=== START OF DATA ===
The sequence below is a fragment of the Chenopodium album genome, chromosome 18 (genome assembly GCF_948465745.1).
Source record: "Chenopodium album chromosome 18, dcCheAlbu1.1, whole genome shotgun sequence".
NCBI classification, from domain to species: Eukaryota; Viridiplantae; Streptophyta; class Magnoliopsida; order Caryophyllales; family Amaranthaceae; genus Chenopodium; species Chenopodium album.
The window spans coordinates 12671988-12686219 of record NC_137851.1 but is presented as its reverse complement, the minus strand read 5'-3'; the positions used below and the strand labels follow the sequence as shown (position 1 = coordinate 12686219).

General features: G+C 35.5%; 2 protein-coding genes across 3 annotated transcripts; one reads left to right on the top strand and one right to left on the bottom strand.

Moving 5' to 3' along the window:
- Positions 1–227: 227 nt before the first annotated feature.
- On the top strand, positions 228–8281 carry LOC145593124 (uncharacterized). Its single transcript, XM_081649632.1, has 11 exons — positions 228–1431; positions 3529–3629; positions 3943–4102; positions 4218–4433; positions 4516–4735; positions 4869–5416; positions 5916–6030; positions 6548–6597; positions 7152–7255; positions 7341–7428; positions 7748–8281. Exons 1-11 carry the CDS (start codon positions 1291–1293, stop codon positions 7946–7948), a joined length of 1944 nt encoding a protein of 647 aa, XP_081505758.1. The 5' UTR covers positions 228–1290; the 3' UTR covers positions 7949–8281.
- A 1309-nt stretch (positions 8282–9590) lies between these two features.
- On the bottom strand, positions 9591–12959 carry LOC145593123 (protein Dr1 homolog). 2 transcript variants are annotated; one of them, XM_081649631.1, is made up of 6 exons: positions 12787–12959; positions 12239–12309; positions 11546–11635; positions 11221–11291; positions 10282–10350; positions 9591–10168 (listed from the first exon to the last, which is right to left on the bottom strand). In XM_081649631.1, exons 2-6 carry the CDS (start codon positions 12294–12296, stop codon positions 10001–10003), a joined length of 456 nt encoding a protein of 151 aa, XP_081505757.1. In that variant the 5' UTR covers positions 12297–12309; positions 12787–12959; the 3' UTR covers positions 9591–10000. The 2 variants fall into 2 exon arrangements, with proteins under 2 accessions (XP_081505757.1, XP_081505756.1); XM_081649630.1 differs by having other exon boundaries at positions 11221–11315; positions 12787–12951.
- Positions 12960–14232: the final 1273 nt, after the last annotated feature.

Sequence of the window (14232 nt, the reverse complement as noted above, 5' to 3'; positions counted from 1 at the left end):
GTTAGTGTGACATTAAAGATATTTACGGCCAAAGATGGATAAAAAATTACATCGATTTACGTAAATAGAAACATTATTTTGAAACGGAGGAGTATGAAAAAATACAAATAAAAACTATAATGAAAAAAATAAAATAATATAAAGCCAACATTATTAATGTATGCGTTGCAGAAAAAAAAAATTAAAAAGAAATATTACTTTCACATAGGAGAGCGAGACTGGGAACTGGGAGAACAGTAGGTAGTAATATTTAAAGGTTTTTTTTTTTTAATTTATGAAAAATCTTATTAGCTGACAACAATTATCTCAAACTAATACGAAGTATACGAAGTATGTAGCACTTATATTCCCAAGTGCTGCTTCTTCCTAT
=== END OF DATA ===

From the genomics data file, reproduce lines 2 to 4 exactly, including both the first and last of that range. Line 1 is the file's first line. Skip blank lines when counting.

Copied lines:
Source record: "Chenopodium album chromosome 18, dcCheAlbu1.1, whole genome shotgun sequence".
NCBI classification, from domain to species: Eukaryota; Viridiplantae; Streptophyta; class Magnoliopsida; order Caryophyllales; family Amaranthaceae; genus Chenopodium; species Chenopodium album.
The window spans coordinates 12671988-12686219 of record NC_137851.1 but is presented as its reverse complement, the minus strand read 5'-3'; the positions used below and the strand labels follow the sequence as shown (position 1 = coordinate 12686219).